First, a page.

Monday, October 10, 2011

Utah Shakespeare Festival 50th Season Highlights

This past weekend I returned to Cedar City to see the fall shows, which were phenomenal. The Winter's Tale is definitely in my top three Shakespeare performances to date (also including Macbeth and Henry VIII at the Globe). And so, here is a list of my personal favorite highlights or moments from the 50th Anniversary season of the Utah Shakespeare Festival, in no particular order.
-Brian Vaughn and Melinda Pfundstein's performances as Leontes and Hermione respectively in The Winter's Tale. Specific scenes include Hermione's final words to Leonte's at her trial, Leontes' reaction to his infant (I cried) and to the news of Hermione's death and the final scene. Well done Brian and Melinda!
-Matt Mueller as Mercutio in Romeo and Juliet. Awesome doublet, awesome character.
-The Music Man. Seriously, my favorite musical, I grew up on the movie, but Brian Vaughn as Harold made me forget Robert Preston and the dance break for 76 Trombones made me cry for some reason, oh yeah! Because I love musicals.
-Rhett Guter as Thisbe in A Midsummer Night's Dream. As assistant costume designer and stitcher for the fall season I got to see Rhett's performance progress until I could hardly stand the last performance I saw of Midsummer at the end of the summer season because I was laughing so hard.
-Kymberly Mellen (above right) as Queen Elizabeth and Leslie Brott (left) as Margaret in Richard III. The women in this one stole the show.
-The sound design for Richard III by Barry G. Funderburg. At points the sound escalated into strange and unearthly versions of WWII bomber engines that crescendoed just until it was unbearable.
- David Ivers as Tony in Dial 'M' for Murder. So charming and so skeezy. The girl next to me at the second intermission said she didn't know if she wanted Tony to get caught or not because she knew he was a bad guy and should, but was also drawn to the idea of such an evil and calculating character actually getting away with it.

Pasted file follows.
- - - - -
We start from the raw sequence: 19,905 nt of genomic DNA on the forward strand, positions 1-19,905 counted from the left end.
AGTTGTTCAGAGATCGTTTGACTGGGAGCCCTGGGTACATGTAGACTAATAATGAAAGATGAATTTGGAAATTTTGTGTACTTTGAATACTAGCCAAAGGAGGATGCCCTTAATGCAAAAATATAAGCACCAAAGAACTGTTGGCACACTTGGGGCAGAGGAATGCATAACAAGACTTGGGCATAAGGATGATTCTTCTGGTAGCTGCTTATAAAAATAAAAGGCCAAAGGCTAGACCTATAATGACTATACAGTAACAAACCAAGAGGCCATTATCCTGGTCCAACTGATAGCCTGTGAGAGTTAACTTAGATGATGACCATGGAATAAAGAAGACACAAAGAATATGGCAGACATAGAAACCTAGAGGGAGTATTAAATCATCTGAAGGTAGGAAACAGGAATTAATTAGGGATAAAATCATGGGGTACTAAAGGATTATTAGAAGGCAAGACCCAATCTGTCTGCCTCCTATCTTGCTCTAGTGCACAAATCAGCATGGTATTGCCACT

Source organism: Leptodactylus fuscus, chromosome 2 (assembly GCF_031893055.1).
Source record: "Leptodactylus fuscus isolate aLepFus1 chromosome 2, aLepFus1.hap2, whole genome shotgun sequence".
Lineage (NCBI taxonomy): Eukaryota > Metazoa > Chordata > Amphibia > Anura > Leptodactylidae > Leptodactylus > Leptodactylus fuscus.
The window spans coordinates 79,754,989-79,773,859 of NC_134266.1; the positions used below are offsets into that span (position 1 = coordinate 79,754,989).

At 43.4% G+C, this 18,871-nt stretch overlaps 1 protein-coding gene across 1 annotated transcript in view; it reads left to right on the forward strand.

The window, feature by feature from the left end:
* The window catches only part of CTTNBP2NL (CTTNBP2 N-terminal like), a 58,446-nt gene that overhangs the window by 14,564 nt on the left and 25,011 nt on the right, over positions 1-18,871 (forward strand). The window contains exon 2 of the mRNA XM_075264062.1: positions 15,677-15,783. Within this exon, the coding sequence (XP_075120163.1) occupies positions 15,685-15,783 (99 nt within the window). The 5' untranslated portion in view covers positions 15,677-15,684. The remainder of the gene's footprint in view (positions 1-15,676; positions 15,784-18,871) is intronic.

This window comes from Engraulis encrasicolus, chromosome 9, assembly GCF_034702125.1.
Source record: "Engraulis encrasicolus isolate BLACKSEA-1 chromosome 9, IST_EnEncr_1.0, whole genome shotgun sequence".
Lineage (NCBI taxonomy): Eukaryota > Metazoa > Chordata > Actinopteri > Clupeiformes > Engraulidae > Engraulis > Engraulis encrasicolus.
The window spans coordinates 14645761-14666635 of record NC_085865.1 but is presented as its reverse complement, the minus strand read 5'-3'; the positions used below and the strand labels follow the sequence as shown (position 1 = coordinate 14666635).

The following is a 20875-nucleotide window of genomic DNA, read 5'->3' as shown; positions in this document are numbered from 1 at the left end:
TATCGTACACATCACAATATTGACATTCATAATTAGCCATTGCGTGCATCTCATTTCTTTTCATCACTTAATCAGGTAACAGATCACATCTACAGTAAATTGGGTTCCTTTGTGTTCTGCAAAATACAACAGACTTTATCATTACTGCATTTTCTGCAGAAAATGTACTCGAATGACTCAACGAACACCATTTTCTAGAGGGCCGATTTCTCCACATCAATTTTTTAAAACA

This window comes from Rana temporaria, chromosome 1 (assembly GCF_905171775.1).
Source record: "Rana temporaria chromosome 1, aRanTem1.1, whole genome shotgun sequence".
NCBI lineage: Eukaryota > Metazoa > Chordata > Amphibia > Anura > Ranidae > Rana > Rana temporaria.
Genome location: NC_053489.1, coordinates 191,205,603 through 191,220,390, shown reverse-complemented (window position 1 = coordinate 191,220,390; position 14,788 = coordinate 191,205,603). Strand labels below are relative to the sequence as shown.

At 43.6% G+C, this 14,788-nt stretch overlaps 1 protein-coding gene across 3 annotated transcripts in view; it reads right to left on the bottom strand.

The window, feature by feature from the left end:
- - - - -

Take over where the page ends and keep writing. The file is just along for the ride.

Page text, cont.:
-Ben Livingston's restrained performance as Lord Capulet in Romeo and Juliet. Where many Lord C's toss and smack Juliet around when she defies him, Livingston's Capulet controlled himself to the point that it was even more terrifying than physical violence.
-The willow tree for Midsummer designed by Bill Forrester, made possible by the scenic, lighting and prop crews. Truly a magical set.
-Rick Peeple's portrayals as Buckingham in Richard III, Peter Quince in Midsummer, and Friar Lawrence in R&J were all remarkably different and fantastic. I love Rick's voice! He used it so differently for each part!
-Dan Molina's Hispanic accent and Spanish interjections in Midsummer. Having seen it so many times I caught a lot more of his character than many of the audience member's who concentrated on other characters in the scenes. Some of my favorite stuff.
-Quinn Mattfeld as Young Shepherd and David Ivers as Autolycus in The Winter's Tale. So incredibly funny. Their running gags together and apart were just the sort of out of the box comedy that makes Shakespeare so fun.
-Puck's broom from Midsummer. Seriously, the coolest, most mystical broom ever.
All photos taken from USF's website, Check the site for ticket info and info about their 2012 season!

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